Tom King makes me a little nervous.
It’s nothing to do with the guy’s personality, mind you — he could be the life of the party for all I know, or a humble and gracious gentleman, or a devoted family man, or all three. I’ve never met him, so I couldn’t tell you. But the idea of Tom King, well — that’s what makes me a trifle apprehensive, I guess.
There’s no doubt the man can write — his work on DC’s Omega Men has been stellar, and his newly-launched take on The Vision for Marvel is off to an intriguing start. I’ve never read Grayson — probably because the idea of the former Robin going undercover as a spy after his secret identity has been blown to the general public just strikes me as being absurd on its face — but folks tell me that’s a pretty good read, as well, so despite being in comics for a relatively short period of time, Mr. King is definitely making his mark. Kudos to him for doing quality work on all the titles he’s involved with.
But — and it’s a big “but” — he’s also a “former” CIA agent, one assigned to work in Iraq no less, and I don’t believe you can “resign” from the CIA any more than you can from, say, the mafia. Once you’re in, you’re in, and the only way out is usually in a bodybag.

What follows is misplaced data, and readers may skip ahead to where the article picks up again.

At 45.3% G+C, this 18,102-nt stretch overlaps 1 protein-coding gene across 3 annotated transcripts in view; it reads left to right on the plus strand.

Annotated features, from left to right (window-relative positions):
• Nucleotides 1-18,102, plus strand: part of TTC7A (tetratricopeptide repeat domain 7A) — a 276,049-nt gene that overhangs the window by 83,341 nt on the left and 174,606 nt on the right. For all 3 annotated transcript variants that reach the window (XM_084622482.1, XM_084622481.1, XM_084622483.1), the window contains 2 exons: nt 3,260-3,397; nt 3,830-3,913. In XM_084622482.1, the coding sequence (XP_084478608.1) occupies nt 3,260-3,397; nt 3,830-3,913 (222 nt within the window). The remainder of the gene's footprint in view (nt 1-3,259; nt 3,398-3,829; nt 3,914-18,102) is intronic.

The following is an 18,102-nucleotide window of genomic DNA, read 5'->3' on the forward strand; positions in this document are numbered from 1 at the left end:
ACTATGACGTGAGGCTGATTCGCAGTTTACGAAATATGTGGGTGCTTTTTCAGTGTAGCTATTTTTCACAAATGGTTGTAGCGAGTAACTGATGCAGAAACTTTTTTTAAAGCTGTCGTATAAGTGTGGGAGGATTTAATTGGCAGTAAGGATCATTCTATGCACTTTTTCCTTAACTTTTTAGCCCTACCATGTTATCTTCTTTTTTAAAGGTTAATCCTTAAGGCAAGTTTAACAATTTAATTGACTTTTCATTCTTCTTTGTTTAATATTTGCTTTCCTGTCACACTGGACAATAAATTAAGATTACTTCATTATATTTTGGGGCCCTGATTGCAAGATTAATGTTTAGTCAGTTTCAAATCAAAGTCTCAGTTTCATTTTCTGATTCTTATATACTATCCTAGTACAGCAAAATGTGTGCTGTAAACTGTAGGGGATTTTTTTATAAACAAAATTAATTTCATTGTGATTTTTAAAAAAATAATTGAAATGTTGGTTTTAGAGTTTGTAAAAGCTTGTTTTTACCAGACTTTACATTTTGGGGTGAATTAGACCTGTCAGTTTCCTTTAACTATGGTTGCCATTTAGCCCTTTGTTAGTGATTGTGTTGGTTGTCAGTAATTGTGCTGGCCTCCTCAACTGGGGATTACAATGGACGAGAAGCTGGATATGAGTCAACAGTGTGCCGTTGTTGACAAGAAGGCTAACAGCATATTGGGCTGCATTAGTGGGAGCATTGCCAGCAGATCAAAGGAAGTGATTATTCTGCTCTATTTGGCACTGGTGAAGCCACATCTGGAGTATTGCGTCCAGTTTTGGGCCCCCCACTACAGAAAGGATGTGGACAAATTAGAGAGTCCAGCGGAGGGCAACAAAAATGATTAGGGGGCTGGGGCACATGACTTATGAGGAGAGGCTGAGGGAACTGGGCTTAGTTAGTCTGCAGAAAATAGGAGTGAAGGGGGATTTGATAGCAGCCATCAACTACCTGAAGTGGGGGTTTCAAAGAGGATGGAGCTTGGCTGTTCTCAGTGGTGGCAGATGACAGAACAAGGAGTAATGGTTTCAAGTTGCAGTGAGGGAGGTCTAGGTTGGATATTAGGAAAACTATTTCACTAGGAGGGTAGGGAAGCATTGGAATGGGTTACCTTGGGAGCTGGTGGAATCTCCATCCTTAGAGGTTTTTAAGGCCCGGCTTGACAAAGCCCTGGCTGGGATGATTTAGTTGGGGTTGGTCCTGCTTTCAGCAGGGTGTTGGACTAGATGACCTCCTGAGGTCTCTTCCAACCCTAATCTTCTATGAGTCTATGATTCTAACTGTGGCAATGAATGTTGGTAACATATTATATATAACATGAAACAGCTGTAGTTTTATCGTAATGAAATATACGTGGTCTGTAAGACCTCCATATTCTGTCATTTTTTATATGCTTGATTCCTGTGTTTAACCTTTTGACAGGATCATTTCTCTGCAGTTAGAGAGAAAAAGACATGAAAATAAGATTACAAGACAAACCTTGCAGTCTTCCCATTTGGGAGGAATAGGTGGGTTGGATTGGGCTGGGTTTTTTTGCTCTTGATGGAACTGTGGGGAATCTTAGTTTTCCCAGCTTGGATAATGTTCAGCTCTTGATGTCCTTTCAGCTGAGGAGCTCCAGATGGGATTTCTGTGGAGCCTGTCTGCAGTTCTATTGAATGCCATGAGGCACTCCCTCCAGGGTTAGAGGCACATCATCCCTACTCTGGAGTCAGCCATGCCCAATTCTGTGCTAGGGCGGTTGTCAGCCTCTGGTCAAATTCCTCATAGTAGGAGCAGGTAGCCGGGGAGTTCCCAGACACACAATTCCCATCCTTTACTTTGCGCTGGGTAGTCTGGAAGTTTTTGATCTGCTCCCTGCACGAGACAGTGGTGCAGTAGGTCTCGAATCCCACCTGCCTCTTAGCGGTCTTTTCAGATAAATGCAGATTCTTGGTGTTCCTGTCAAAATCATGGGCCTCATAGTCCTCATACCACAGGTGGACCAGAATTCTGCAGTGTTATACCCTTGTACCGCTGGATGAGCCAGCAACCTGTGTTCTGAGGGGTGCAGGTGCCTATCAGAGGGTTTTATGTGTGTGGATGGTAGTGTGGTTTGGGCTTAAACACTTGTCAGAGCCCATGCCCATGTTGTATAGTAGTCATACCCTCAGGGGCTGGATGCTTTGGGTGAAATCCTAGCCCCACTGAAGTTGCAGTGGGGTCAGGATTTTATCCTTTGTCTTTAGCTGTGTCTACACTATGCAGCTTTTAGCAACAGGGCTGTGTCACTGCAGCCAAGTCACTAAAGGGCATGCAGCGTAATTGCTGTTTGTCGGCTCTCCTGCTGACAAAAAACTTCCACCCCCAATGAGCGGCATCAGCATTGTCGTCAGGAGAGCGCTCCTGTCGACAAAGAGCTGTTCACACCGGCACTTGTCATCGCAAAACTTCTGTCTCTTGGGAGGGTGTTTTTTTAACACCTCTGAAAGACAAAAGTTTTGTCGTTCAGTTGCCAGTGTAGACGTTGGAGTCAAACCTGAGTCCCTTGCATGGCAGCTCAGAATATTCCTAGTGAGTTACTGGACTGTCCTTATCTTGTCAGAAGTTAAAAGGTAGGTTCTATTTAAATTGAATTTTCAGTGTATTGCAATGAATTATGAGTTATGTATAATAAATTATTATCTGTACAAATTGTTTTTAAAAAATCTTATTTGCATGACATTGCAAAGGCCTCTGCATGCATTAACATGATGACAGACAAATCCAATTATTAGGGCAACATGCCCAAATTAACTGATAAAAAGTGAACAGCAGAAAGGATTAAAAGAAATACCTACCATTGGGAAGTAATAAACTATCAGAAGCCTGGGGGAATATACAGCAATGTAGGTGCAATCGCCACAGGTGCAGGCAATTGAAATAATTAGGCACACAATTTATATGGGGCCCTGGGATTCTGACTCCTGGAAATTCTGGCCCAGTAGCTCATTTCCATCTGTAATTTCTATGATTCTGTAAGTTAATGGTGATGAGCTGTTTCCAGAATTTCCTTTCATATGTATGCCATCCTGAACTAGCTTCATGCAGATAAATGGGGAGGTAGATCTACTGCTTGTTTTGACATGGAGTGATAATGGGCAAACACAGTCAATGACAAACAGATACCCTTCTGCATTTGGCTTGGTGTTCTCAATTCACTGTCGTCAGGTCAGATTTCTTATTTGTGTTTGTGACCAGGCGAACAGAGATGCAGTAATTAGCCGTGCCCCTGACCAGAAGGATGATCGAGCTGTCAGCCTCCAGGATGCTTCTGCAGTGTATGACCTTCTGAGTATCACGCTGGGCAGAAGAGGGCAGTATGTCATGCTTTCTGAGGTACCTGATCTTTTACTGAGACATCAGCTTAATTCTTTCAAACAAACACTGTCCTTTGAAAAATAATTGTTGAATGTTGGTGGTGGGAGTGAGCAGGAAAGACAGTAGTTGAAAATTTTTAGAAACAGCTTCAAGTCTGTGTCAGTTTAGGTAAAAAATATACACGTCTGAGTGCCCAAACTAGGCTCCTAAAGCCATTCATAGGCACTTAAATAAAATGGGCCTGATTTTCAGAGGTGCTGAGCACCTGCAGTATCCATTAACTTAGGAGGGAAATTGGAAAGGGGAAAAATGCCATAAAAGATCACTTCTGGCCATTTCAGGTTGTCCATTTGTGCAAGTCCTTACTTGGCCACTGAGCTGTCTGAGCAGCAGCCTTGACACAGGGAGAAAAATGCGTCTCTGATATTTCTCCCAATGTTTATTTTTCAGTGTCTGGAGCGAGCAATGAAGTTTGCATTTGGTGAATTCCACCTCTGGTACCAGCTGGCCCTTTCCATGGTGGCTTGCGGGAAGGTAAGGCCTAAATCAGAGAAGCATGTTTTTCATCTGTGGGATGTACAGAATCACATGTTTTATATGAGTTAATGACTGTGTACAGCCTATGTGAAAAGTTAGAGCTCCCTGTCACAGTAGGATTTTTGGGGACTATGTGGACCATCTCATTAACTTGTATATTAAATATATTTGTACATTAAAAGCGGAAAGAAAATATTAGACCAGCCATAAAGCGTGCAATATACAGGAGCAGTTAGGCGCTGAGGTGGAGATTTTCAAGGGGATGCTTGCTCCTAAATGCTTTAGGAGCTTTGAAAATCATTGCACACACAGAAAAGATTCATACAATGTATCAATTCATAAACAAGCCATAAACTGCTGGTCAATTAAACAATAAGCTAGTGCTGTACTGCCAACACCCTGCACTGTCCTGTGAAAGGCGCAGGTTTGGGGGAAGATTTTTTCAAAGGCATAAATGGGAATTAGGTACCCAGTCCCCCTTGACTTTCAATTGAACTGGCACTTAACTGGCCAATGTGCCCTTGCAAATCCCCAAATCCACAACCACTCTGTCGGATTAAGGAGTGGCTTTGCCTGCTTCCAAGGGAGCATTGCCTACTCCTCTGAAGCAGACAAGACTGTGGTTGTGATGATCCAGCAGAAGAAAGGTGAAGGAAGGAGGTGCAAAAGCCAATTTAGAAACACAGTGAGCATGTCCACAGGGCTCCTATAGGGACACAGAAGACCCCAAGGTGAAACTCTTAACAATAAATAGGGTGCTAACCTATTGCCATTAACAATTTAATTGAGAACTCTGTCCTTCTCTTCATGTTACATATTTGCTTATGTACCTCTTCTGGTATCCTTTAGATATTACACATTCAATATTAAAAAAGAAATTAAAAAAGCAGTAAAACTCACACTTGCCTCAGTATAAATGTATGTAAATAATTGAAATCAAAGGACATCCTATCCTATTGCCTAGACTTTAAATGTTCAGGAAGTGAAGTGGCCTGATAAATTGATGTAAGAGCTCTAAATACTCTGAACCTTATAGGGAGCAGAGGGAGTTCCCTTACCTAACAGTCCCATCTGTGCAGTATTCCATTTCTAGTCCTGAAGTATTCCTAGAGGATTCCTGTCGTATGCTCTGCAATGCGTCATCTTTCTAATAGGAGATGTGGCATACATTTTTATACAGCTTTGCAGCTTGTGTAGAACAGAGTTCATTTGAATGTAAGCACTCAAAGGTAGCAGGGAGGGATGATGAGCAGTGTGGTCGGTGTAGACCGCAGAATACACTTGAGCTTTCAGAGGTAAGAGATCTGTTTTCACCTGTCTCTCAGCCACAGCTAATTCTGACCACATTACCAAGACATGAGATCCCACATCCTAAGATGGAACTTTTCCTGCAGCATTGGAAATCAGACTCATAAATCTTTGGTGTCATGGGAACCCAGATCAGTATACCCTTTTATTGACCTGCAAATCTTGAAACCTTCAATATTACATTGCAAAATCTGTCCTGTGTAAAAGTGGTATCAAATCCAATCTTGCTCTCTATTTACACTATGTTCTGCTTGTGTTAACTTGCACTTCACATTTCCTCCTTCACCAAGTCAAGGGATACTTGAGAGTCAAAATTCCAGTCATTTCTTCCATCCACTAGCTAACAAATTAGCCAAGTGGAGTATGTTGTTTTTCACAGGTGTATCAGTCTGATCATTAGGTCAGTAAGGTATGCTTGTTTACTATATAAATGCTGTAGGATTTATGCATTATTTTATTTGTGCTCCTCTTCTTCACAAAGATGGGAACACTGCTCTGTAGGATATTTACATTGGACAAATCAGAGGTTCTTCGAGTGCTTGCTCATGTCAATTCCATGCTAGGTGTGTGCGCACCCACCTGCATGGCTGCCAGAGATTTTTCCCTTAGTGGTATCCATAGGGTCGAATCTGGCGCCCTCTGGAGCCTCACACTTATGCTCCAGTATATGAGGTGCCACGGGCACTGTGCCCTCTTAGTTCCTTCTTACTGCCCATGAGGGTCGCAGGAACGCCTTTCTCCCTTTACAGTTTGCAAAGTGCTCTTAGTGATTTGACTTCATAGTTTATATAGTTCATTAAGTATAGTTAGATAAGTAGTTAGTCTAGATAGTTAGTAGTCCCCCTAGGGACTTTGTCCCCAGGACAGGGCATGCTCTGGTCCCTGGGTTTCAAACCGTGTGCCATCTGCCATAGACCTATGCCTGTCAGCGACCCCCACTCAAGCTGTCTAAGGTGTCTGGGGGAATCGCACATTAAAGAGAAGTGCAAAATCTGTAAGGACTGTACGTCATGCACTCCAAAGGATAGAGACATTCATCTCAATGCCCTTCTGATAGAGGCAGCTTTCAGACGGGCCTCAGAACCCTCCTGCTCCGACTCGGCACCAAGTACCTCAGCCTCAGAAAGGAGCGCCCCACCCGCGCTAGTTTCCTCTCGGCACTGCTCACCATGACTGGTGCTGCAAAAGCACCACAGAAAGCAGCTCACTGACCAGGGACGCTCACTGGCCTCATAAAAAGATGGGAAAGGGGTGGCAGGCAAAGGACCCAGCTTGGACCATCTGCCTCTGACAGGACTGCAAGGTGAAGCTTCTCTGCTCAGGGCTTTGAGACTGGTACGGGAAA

Still, you rightly ask, what possible interest could the CIA have in the funnybooks? Well, we know they’ve infiltrated the mass media before — does a little operation named “Mockingbird” ring a bell? — and that comics have been the most fertile “AAA league” for movies and TV for the last couple of decades. By getting one of “their guys” ensconced at the ground level like this, “The Company” could be in on the first- floor entryway of the next multimillion-dollar “hot” entertainment property. Or, hey, maybe there are some pesky leftists among the ranks of comic book freelancers than they just want somebody to keep an eye on. I dunno — but I don’t like the smell of it.